Many of these selections are the only live recording of a song (at all), the only audience recording of it, or the only version in which the vocals are clear (enough) and the distortion low enough to deliver for real. That’s a sad truth about the poor quality of the few tapes that exist, but it’s also miraculous that so many songs actually exist in versions that you want to hear repeatedly. We got lucky in our unluckiness, I guess. 

I had good, known- or seemingly-uncompressed sources for most of this material, though some come from mp3s. I have applied no compression filters, and very, very little frequency-EQing. (i.e., No attempt has been make to make these diverse recordings "sound like" each other.) However, those who are familiar with VU recordings of this sort will find that I have significantly fixed the problem of wild volume variations between and within songs. It's nowhere near perfect, but it's not all over the place.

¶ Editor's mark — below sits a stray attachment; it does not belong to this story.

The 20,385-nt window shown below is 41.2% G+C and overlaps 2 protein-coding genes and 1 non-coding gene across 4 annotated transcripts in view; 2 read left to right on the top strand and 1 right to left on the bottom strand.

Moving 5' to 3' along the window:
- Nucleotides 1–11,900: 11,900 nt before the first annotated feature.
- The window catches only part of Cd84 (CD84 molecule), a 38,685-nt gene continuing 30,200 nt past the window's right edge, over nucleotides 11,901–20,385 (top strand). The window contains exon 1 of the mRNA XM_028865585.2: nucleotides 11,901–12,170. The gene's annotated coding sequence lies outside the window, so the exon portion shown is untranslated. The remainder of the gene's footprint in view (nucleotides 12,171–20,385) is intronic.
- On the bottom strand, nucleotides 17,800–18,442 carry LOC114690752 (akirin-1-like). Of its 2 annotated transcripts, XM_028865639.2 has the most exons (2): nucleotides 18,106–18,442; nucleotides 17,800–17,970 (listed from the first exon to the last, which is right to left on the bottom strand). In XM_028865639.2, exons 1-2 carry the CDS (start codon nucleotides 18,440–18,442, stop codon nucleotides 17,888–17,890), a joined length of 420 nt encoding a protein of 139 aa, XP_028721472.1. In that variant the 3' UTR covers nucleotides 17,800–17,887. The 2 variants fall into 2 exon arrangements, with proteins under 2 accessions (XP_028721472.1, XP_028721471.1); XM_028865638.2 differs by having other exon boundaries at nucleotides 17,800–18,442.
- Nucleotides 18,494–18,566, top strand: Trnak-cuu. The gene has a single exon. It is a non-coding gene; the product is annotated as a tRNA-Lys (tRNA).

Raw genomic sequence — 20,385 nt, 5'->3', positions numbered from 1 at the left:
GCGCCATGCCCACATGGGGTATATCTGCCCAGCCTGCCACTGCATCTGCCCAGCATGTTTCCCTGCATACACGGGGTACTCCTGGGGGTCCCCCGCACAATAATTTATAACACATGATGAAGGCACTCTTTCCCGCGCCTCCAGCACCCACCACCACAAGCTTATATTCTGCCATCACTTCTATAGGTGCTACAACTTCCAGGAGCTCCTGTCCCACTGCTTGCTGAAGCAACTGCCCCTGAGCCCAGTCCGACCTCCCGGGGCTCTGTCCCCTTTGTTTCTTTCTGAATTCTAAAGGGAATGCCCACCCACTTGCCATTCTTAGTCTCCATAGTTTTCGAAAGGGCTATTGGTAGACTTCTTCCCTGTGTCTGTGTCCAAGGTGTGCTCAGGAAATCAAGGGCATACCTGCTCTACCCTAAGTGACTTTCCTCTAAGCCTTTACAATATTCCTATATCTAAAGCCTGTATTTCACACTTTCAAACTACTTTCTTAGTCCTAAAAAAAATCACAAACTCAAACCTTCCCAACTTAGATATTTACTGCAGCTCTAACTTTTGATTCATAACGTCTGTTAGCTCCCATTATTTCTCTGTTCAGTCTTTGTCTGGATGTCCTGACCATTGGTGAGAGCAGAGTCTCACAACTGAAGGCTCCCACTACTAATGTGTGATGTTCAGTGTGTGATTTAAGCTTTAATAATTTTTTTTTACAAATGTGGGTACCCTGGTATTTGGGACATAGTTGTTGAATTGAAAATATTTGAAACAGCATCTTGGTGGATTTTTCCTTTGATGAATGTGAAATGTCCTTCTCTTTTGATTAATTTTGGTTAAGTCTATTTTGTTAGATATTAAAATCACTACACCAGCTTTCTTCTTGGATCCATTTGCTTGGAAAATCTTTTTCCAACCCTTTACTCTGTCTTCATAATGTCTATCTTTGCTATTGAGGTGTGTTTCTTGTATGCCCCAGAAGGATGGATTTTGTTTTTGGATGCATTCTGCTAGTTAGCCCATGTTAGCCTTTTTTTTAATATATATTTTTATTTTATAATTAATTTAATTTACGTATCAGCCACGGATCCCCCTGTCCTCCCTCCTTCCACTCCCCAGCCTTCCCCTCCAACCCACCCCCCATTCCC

Corrected version: The three volumes outlined below are zipped up together here, as 320kbps mp3s - 500MB total.

The above is a CORRECTED VERSION. Please tell the person who sent you here that they need to download this corrected track, if they already grabbed the whole file before 1/21/18. It'll drop in where it belongs and show  which song to delete from my original file. Sorry to the people who've already downloaded and will never know!

A Complete Show: October 19, 1969 Dallas – 83 minutes

The leftover songs from “1969 Live” (*) came from this show, including the album's opening address to the audience and first song. It’s a great performance, and it is absolutely the best audience recording of the band in this period. It's the one, complete (non-Matrix) show that everyone should have. (If you already possess it in full, you might still appreciate some of the refinements I’ve made.)

  • Good Evening *
  • Waiting for the Man *
  • It’s Just Too Much
  • Band Intro *
  • Some Kinda Love
  • I’ll be Your Mirror *
  • Femme Fatale *